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Logo of bmjThis ArticleThe BMJ
BMJ. 2007 April 14; 334(7597): 764.
PMCID: PMC1852000

UK ranks among lowest in Europe on cervical cancer survival

Rates of survival for cervical cancer in the United Kingdom are among the lowest in Europe, a new study shows.

The study, which was published online in Gynecologic Oncology on 30 March (, doi: 10.1016/j.ygyno.2007.01.048) and was based on data from more than 70 000 women in 18 countries, shows that survival in Europe overall has improved slowly but steadily but that the trend is not geographically uniform, with central European countries and the UK seeing little or no improvement.

Some of the biggest differences between countries were among women aged over 75. The five year survival rate in this group was below 30% in Scotland, Denmark, and four eastern European countries—Estonia, Slovakia, Slovenia, and Poland—whereas in the Netherlands the rate was 56%.

“This finding is distressing, because it suggests different standards of treatments for elderly women in different countries,” write the authors, from the Eurocare Working Group. The Eurocare project is an international collaborative study on the survival of cancer patients in Europe.

The study looked at relative survival and the relative excess risk of death within five years of diagnosis among 73 022 women in the 18 European countries in the Eurocare study aged 15-99 years whose cancer was diagnosed during 1983 to 1994 and who were followed up to 1999. Data came from 34 population based cancer registries.

The results show that relative survival at five years dropped markedly with age at diagnosis in most countries—overall from 78% in women aged 15-44 to 33% in women aged 75-99.

Age standardised relative survival at five years ranged from around 70% in several northern and western European countries (Iceland, Norway, Sweden, France, and the Netherlands) to 50-60% in eastern European countries (Estonia, Poland, Slovakia, and Slovenia). Survival in England, Scotland, and Wales was around 60%.

The results also show that the five year survival rate for localised disease was in the range of 78-88% in most countries, with relatively little variability. The report says that survival was markedly below the European average only in the Thames region in England and Basel in Switzerland, at around 72%, and that it was also below average in Krakow, Poland.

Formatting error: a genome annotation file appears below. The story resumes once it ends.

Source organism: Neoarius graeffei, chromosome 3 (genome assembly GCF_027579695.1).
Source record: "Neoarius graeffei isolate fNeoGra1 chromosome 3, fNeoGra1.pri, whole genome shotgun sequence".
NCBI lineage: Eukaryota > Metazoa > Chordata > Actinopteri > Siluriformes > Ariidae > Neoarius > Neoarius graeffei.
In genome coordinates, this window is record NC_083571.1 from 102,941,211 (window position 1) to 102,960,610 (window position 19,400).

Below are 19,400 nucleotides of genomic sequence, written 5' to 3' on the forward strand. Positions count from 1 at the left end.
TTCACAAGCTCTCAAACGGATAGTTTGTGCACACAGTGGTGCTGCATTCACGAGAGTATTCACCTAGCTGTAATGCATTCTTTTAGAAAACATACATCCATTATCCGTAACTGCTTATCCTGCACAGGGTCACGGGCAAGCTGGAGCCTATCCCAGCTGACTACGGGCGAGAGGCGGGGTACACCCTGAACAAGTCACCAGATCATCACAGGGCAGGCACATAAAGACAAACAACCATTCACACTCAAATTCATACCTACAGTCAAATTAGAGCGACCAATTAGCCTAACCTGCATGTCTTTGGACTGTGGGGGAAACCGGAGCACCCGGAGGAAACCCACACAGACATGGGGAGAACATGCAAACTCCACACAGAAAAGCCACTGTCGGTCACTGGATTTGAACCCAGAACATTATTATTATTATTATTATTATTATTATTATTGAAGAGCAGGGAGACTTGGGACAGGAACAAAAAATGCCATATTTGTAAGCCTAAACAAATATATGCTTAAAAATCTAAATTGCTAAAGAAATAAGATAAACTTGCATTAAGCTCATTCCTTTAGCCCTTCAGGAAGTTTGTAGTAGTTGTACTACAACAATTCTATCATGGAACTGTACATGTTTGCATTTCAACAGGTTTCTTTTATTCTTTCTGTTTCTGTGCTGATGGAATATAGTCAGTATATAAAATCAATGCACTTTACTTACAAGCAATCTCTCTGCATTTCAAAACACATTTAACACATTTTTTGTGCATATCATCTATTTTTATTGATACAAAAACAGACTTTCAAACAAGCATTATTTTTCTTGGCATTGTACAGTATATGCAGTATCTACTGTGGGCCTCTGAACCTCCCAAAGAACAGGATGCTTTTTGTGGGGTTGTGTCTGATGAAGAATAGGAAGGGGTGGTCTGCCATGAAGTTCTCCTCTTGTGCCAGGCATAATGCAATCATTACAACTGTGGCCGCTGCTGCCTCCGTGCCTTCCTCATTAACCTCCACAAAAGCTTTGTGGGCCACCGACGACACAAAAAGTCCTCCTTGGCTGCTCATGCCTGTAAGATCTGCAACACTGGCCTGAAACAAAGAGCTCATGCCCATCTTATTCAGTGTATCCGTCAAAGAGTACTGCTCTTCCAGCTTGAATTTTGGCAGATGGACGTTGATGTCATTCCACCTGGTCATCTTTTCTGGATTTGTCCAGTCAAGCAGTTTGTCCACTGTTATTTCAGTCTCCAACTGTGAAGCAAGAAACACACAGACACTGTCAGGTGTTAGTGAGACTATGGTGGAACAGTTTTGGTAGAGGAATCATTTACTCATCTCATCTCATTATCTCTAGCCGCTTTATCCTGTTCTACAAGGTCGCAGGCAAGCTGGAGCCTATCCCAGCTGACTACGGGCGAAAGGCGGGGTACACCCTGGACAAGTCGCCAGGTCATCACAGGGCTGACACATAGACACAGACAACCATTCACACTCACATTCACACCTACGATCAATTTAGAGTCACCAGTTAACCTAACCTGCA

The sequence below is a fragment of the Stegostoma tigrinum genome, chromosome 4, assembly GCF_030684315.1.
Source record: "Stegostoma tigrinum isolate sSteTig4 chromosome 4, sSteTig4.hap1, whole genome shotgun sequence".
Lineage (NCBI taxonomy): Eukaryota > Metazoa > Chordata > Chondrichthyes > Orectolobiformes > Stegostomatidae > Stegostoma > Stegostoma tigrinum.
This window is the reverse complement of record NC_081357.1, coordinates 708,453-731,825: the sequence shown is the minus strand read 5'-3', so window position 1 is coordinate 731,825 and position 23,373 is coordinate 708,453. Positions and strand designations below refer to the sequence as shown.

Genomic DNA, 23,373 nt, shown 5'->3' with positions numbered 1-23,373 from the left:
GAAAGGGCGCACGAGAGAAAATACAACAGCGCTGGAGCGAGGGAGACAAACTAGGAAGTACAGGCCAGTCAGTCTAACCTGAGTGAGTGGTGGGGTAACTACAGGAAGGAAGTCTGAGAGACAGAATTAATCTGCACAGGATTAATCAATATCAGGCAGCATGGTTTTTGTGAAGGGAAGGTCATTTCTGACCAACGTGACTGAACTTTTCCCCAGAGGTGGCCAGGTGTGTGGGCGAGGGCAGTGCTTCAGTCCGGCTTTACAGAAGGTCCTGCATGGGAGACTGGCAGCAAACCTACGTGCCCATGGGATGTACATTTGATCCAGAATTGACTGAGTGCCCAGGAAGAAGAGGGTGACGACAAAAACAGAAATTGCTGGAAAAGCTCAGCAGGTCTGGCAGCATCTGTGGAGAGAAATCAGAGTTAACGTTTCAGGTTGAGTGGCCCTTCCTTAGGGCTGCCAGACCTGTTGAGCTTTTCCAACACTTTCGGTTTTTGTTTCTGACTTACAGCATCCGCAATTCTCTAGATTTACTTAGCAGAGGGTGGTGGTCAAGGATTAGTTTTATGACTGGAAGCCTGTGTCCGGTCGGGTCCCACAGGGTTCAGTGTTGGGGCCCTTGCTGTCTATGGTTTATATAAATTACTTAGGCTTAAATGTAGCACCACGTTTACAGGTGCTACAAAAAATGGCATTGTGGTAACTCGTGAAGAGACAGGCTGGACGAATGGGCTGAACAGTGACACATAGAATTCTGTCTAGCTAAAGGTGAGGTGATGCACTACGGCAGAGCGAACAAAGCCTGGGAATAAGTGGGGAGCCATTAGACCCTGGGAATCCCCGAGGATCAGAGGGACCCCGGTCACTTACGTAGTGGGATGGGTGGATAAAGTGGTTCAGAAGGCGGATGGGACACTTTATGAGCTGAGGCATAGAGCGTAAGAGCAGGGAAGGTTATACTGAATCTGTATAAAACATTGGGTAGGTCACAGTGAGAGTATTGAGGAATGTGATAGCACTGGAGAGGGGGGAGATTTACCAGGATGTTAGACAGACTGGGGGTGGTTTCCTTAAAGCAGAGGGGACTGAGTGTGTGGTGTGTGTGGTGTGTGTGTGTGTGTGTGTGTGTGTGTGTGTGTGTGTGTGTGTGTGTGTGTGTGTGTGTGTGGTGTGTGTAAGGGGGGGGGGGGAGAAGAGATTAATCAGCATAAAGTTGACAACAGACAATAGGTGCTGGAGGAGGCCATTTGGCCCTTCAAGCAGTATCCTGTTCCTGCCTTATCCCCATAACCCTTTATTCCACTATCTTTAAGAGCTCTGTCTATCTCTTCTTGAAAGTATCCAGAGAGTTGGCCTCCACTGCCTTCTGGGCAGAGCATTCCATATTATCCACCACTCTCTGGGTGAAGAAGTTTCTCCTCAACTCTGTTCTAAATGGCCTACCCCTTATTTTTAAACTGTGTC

Among women whose cancer was diagnosed at the regional stage (stages IIa to IIIb), geographical variability in survival was more marked, ranging from 58% to 59% in Norway, Geneva (Switzerland), and Tuscany (Italy) down to about 30% in Basel (Switzerland) and the West Midlands (UK) and 19% in Slovakia.

The report says that variation in survival between registries did not decrease when stage distribution was taken into account: “This suggests that other factors influencing the treatment offered to women with cervical cancer may also affect prognosis.”

It adds, “This large population-based study confirms a slow but steady improvement of about 2% in five-year survival over the 12 years up to 1994. Improvement was not uniform across countries, and little improvement occurred in Central European countries, which remain, with the UK, at the lowest levels in Europe.

“Prognosis is better for younger women, particularly those diagnosed at an early stage. International variation in survival for women aged 75 and over was particularly marked, with the highest survival in the Netherlands.”

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Articles from The BMJ are provided here courtesy of BMJ Publishing Group